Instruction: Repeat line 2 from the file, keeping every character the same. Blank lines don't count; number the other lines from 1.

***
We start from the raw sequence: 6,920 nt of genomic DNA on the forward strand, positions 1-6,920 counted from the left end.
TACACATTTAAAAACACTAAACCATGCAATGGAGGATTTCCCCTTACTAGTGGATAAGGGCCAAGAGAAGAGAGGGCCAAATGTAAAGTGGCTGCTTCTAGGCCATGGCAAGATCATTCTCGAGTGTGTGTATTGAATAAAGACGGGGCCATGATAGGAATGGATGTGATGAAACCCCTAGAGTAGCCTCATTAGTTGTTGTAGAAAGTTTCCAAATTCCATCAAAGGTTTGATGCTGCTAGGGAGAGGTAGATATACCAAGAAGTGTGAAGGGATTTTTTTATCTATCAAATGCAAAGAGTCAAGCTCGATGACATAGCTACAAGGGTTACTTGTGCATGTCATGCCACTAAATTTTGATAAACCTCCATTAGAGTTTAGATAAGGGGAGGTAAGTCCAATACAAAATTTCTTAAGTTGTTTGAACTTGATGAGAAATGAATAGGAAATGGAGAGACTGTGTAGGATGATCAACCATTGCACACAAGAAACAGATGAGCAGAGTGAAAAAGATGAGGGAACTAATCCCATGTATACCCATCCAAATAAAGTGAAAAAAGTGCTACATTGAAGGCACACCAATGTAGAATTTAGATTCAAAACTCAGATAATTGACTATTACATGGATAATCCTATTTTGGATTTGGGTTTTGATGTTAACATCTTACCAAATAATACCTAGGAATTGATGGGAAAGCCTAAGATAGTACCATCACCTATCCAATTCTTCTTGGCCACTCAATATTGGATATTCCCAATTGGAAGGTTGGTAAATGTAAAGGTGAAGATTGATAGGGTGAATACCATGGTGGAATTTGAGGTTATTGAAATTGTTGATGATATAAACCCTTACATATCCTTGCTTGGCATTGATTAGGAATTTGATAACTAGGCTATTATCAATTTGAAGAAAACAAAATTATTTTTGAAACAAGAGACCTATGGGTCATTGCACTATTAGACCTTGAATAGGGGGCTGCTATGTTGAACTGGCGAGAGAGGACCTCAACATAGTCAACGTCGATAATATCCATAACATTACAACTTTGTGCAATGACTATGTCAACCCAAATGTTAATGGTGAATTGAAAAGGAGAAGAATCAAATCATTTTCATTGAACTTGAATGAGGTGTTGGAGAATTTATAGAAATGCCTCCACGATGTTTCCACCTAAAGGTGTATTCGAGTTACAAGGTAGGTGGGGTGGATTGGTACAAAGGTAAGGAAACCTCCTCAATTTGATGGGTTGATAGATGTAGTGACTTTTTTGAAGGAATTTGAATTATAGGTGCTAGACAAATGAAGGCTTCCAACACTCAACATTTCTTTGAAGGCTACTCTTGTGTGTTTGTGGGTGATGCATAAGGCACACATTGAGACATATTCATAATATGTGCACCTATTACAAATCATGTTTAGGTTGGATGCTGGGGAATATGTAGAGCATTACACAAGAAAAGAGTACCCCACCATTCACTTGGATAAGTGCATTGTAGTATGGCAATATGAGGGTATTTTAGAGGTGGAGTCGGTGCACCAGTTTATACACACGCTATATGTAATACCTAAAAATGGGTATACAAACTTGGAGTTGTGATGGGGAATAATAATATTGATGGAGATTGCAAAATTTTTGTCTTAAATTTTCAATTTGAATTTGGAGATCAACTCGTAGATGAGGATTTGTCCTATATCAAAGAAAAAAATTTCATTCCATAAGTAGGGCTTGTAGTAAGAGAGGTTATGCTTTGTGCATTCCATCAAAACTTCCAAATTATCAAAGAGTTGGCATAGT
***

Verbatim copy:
TACACATTTAAAAACACTAAACCATGCAATGGAGGATTTCCCCTTACTAGTGGATAAGGGCCAAGAGAAGAGAGGGCCAAATGTAAAGTGGCTGCTTCTAGGCCATGGCAAGATCATTCTCGAGTGTGTGTATTGAATAAAGACGGGGCCATGATAGGAATGGATGTGATGAAACCCCTAGAGTAGCCTCATTAGTTGTTGTAGAAAGTTTCCAAATTCCATCAAAGGTTTGATGCTGCTAGGGAGAGGTAGATATACCAAGAAGTGTGAAGGGATTTTTTTATCTATCAAATGCAAAGAGTCAAGCTCGATGACATAGCTACAAGGGTTACTTGTGCATGTCATGCCACTAAATTTTGATAAACCTCCATTAGAGTTTAGATAAGGGGAGGTAAGTCCAATACAAAATTTCTTAAGTTGTTTGAACTTGATGAGAAATGAATAGGAAATGGAGAGACTGTGTAGGATGATCAACCATTGCACACAAGAAACAGATGAGCAGAGTGAAAAAGATGAGGGAACTAATCCCATGTATACCCATCCAAATAAAGTGAAAAAAGTGCTACATTGAAGGCACACCAATGTAGAATTTAGATTCAAAACTCAGATAATTGACTATTACATGGATAATCCTATTTTGGATTTGGGTTTTGATGTTAACATCTTACCAAATAATACCTAGGAATTGATGGGAAAGCCTAAGATAGTACCATCACCTATCCAATTCTTCTTGGCCACTCAATATTGGATATTCCCAATTGGAAGGTTGGTAAATGTAAAGGTGAAGATTGATAGGGTGAATACCATGGTGGAATTTGAGGTTATTGAAATTGTTGATGATATAAACCCTTACATATCCTTGCTTGGCATTGATTAGGAATTTGATAACTAGGCTATTATCAATTTGAAGAAAACAAAATTATTTTTGAAACAAGAGACCTATGGGTCATTGCACTATTAGACCTTGAATAGGGGGCTGCTATGTTGAACTGGCGAGAGAGGACCTCAACATAGTCAACGTCGATAATATCCATAACATTACAACTTTGTGCAATGACTATGTCAACCCAAATGTTAATGGTGAATTGAAAAGGAGAAGAATCAAATCATTTTCATTGAACTTGAATGAGGTGTTGGAGAATTTATAGAAATGCCTCCACGATGTTTCCACCTAAAGGTGTATTCGAGTTACAAGGTAGGTGGGGTGGATTGGTACAAAGGTAAGGAAACCTCCTCAATTTGATGGGTTGATAGATGTAGTGACTTTTTTGAAGGAATTTGAATTATAGGTGCTAGACAAATGAAGGCTTCCAACACTCAACATTTCTTTGAAGGCTACTCTTGTGTGTTTGTGGGTGATGCATAAGGCACACATTGAGACATATTCATAATATGTGCACCTATTACAAATCATGTTTAGGTTGGATGCTGGGGAATATGTAGAGCATTACACAAGAAAAGAGTACCCCACCATTCACTTGGATAAGTGCATTGTAGTATGGCAATATGAGGGTATTTTAGAGGTGGAGTCGGTGCACCAGTTTATACACACGCTATATGTAATACCTAAAAATGGGTATACAAACTTGGAGTTGTGATGGGGAATAATAATATTGATGGAGATTGCAAAATTTTTGTCTTAAATTTTCAATTTGAATTTGGAGATCAACTCGTAGATGAGGATTTGTCCTATATCAAAGAAAAAAATTTCATTCCATAAGTAGGGCTTGTAGTAAGAGAGGTTATGCTTTGTGCATTCCATCAAAACTTCCAAATTATCAAAGAGTTGGCATAGT